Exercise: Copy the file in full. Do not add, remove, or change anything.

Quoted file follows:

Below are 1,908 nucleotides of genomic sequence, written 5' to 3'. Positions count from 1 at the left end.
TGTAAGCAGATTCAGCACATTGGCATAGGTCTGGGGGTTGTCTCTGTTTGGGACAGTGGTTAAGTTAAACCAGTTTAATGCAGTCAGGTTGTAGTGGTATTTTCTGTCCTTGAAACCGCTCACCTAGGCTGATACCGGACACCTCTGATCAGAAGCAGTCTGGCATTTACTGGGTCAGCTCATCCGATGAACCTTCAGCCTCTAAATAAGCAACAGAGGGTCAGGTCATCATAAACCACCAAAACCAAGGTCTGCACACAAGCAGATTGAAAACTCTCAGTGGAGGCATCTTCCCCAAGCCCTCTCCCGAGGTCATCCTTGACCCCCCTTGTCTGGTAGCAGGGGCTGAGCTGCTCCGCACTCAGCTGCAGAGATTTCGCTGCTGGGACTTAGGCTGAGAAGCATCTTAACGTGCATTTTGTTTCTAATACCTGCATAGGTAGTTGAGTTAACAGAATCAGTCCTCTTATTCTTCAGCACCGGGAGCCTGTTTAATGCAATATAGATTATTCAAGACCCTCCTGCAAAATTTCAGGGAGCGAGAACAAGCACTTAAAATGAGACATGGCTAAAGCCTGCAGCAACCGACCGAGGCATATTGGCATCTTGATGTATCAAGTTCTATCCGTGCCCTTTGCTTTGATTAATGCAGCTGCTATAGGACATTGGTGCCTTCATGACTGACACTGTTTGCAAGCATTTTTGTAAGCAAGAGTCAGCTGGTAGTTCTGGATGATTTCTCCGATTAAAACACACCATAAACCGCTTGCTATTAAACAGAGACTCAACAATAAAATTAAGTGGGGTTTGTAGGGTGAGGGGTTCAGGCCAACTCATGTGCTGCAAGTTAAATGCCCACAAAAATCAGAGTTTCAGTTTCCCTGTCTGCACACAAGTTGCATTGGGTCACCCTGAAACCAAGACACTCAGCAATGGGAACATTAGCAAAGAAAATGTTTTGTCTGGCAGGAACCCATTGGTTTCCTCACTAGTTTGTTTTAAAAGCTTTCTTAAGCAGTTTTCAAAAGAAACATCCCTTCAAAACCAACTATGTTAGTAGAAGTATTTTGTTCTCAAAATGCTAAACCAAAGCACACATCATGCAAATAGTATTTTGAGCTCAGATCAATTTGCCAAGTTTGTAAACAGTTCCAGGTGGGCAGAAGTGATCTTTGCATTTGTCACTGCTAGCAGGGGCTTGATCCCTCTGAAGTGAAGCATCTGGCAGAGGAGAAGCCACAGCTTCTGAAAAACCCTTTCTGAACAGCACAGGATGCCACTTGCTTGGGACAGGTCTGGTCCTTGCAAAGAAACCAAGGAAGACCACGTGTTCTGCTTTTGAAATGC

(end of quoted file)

Below are 1,908 nucleotides of genomic sequence, written 5' to 3'. Positions count from 1 at the left end.
TGTAAGCAGATTCAGCACATTGGCATAGGTCTGGGGGTTGTCTCTGTTTGGGACAGTGGTTAAGTTAAACCAGTTTAATGCAGTCAGGTTGTAGTGGTATTTTCTGTCCTTGAAACCGCTCACCTAGGCTGATACCGGACACCTCTGATCAGAAGCAGTCTGGCATTTACTGGGTCAGCTCATCCGATGAACCTTCAGCCTCTAAATAAGCAACAGAGGGTCAGGTCATCATAAACCACCAAAACCAAGGTCTGCACACAAGCAGATTGAAAACTCTCAGTGGAGGCATCTTCCCCAAGCCCTCTCCCGAGGTCATCCTTGACCCCCCTTGTCTGGTAGCAGGGGCTGAGCTGCTCCGCACTCAGCTGCAGAGATTTCGCTGCTGGGACTTAGGCTGAGAAGCATCTTAACGTGCATTTTGTTTCTAATACCTGCATAGGTAGTTGAGTTAACAGAATCAGTCCTCTTATTCTTCAGCACCGGGAGCCTGTTTAATGCAATATAGATTATTCAAGACCCTCCTGCAAAATTTCAGGGAGCGAGAACAAGCACTTAAAATGAGACATGGCTAAAGCCTGCAGCAACCGACCGAGGCATATTGGCATCTTGATGTATCAAGTTCTATCCGTGCCCTTTGCTTTGATTAATGCAGCTGCTATAGGACATTGGTGCCTTCATGACTGACACTGTTTGCAAGCATTTTTGTAAGCAAGAGTCAGCTGGTAGTTCTGGATGATTTCTCCGATTAAAACACACCATAAACCGCTTGCTATTAAACAGAGACTCAACAATAAAATTAAGTGGGGTTTGTAGGGTGAGGGGTTCAGGCCAACTCATGTGCTGCAAGTTAAATGCCCACAAAAATCAGAGTTTCAGTTTCCCTGTCTGCACACAAGTTGCATTGGGTCACCCTGAAACCAAGACACTCAGCAATGGGAACATTAGCAAAGAAAATGTTTTGTCTGGCAGGAACCCATTGGTTTCCTCACTAGTTTGTTTTAAAAGCTTTCTTAAGCAGTTTTCAAAAGAAACATCCCTTCAAAACCAACTATGTTAGTAGAAGTATTTTGTTCTCAAAATGCTAAACCAAAGCACACATCATGCAAATAGTATTTTGAGCTCAGATCAATTTGCCAAGTTTGTAAACAGTTCCAGGTGGGCAGAAGTGATCTTTGCATTTGTCACTGCTAGCAGGGGCTTGATCCCTCTGAAGTGAAGCATCTGGCAGAGGAGAAGCCACAGCTTCTGAAAAACCCTTTCTGAACAGCACAGGATGCCACTTGCTTGGGACAGGTCTGGTCCTTGCAAAGAAACCAAGGAAGACCACGTGTTCTGCTTTTGAAATGC